Network blind spots and what CIOs can do about it

Network blind spots have become a costly and risky challenge as enterprises begin to deploy 10G and higher-speed networks. Existing monitoring systems struggle to keep up with traffic or to filter data ‘noise’ at a rate that they were not designed to handle.

Virtualized data centers that have been using physical network test access points (TAPs) or port mirroring switched port analyzers (SPANs) to monitor application performance find that they are losing visibility and access to virtualized traffic. Unlike on physical networks, data in virtualized environments may not traverse a physical switch or network but may remain in the same physical host.

Virtual blindness

Virtual machine (VM)-to-VM traffic, for example, passes from the virtual adapter to the virtual switch and back out again without ever exiting the physical host, creating a network blind spot. A multi-tiered application consists of multiple components on the same server and often, IT teams cannot observe and analyze communications among the database, middleware and web front end.

As a result, IT administrators cannot identify where any performance problem exists with a virtualized application. That means no visibility to prove regulatory compliance for the application or to pinpoint where responsibility lies in large implementations that involve a virtualization team as well as application, network and security teams.

Further, security and performance tools and services, including application performance monitors, protocol analyzers and data loss prevention tools, rely on packet-level data flow for accurate analysis and troubleshooting to take action.

To maintain network health and ensure a high-quality user experience, network operators need end-to-end visibility. CIOs must eliminate these blind spots and support business agility by providing actionable insights into performance degradations and potential security issues for rapidly growing complex networks.

Throwing more monitoring and security tools at the visibility problem may not be the answer, especially if the way they are implemented is problematic.

Virtualization vendors and third parties have begun providing visibility into VM traffic so existing monitoring technologies see both the physical and virtual infrastructure. For example, the port-mirroring feature of WMware’s vSphere Distributed Switch sends a copy of network packets out of the virtual environment while the Cisco Nexus 1000 also provides packet-level data from virtual implementations.

That’s where a solution like the Ixia Net Tool Optimizer (NTO) network packet broker (NPB) enables existing tools to monitor and troubleshoot across both the virtual and physical aspects of the data center. Acting as an aggregation and filtering platform, the NPB strategically offloads much of the packet processing requirements from current monitoring tools and gets the right information to the right tools at the right time for analysis.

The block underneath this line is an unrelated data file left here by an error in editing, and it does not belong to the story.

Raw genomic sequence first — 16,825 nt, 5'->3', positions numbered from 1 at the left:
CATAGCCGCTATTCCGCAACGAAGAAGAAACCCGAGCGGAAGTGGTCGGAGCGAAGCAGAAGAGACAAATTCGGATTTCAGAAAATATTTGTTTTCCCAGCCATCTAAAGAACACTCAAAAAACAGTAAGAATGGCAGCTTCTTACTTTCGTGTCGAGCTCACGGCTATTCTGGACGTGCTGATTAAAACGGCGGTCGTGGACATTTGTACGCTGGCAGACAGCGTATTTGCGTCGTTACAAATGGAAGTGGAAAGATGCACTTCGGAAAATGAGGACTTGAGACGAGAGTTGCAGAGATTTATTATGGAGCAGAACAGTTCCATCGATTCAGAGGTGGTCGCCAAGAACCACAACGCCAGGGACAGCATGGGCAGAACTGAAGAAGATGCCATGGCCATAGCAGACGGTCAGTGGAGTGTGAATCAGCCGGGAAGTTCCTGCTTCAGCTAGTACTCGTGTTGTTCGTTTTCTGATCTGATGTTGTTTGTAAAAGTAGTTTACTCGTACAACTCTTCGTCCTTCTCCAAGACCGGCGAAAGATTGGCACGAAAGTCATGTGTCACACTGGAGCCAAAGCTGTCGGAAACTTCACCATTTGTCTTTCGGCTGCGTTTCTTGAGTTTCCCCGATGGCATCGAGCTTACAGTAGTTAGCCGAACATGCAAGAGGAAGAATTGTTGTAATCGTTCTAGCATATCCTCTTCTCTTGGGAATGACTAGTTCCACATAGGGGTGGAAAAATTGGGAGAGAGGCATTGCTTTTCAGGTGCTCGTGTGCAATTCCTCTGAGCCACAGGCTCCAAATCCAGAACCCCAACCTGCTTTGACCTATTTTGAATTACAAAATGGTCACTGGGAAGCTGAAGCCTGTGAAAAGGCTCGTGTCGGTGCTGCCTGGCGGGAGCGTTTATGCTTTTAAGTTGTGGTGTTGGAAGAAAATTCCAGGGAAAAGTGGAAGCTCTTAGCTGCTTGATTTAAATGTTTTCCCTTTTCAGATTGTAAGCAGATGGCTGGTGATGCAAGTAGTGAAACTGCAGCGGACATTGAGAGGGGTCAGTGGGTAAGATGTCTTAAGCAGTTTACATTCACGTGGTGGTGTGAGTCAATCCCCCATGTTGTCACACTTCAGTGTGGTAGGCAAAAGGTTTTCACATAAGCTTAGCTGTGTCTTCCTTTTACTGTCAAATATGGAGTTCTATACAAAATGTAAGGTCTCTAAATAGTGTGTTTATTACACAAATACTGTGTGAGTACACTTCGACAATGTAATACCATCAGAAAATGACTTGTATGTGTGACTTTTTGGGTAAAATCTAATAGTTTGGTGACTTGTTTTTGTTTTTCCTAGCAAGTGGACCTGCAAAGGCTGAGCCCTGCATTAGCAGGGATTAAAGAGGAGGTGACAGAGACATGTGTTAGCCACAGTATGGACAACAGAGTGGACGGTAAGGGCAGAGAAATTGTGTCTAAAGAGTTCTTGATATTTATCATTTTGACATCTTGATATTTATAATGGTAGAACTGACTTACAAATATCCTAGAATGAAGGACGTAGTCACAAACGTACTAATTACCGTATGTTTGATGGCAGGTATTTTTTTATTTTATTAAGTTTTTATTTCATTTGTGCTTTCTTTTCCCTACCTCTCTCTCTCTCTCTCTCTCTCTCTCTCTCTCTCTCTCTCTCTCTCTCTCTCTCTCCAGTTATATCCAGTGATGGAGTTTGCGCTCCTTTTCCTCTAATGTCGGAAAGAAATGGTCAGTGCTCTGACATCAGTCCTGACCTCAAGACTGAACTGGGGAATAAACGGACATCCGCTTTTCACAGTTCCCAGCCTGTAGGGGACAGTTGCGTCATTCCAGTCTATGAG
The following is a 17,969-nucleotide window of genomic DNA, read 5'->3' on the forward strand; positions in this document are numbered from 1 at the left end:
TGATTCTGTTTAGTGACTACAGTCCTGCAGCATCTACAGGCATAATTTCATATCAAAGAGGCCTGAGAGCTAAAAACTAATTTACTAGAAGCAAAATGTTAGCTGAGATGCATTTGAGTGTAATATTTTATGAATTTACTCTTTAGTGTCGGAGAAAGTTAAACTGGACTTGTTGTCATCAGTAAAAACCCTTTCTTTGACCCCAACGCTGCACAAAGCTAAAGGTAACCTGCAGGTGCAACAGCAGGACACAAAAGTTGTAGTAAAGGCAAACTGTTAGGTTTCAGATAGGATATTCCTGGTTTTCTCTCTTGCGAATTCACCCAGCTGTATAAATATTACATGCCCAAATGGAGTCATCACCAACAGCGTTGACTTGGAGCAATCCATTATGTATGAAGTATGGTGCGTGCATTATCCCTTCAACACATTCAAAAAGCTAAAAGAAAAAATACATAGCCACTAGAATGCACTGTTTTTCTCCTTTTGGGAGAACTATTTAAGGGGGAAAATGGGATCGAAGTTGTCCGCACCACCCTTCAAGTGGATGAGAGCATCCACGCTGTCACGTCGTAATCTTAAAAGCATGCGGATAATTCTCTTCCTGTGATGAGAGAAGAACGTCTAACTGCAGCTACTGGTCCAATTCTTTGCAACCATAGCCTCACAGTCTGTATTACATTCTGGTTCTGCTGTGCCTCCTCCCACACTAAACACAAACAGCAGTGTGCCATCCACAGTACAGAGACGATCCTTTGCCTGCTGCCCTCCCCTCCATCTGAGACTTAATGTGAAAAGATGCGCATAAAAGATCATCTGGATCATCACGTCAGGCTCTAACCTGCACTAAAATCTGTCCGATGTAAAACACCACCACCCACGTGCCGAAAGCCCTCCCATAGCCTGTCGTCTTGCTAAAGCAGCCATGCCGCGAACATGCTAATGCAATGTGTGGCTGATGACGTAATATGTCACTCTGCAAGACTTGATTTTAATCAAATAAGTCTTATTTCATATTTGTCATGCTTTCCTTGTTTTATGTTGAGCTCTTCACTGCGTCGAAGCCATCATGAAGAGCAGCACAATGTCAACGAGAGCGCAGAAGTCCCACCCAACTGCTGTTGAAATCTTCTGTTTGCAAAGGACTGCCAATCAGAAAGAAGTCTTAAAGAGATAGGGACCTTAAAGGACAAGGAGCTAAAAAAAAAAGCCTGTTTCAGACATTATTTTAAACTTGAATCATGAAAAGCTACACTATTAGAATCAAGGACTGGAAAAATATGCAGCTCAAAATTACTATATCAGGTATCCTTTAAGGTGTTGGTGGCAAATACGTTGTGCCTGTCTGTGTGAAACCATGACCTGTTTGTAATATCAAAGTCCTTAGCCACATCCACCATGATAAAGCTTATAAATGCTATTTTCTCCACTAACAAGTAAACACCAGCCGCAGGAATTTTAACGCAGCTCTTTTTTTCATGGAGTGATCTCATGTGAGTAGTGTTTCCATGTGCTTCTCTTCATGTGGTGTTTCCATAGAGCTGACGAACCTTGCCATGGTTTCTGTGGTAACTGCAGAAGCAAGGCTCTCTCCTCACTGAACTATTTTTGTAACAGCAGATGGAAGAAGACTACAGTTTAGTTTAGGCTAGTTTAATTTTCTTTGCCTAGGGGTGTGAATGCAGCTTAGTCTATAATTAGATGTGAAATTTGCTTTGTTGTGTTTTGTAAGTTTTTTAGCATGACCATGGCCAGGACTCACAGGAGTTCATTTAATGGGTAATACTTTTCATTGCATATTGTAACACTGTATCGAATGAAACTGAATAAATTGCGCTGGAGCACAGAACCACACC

Clear guidance

“Enterprises need to architect visibility into the network from the very beginning,” says Michael Scheppke, senior director of Sales at Ixia. “This requires new strategies and new thought processes. The goal is to build a more systematic means for harvesting packet streams (usually port mirroring, physical taps and inline bypass switches) and leveraging them out for multiple purposes (usually through the use of NPBs).”

Such an architecture integrates virtual and physical monitoring solutions and provides a way to implement fail-safe inline security. These include physical and virtual TAPs; bypass switches to maintain connectivity when an inline security tool is down; and full-featured NPBs that solve network visibility needs from single-point solutions to large-scale deployments.

With this set of visibility tools or visibility architecture in place, IT teams control network traffic with high precision, be it filtering out packets, load-balancing traffic to monitoring tools, aggregating packets from multiple sources, sending packets from the same source to two different places, or replicating or de-duplicating packets, say officials at Ixia.

Increasing ROI

For instance, network traffic speeds can be downshifted so 1G/10G tools can monitor 10G/40G networks. Clearly, this approach:

  • Extends the life of IT tools investments and maximizes the usefulness of current tool capacity
  • Integrates into automated and software-defined data centers
  • Provides network visibility that is scalable to match traffic and business growth

This allows network and security professionals to view the same network data and collaborate effectively in solving or preventing problems. Businesses that have implemented this approach stand to improve the ROI of monitoring tools and productivity of IT staff by cost reduction, cost avoidance and revenue generation.

For example, an NPB can alleviate additional network equipment purchases, especially when it comes to monitoring tools and where the network has been upgraded to 10, 40 or 100 GbE. The load balancing feature within an NPB segments packets to specific monitoring tools with lower data rates than the line rate. That offers a way to delay purchase of higher-rate tools.

Data gathered from the filters set up in an NPB can be analyzed and used to improve the network, reduce or eliminate service level agreement penalties as applicable, and lower any associated costs, Ixia officials say.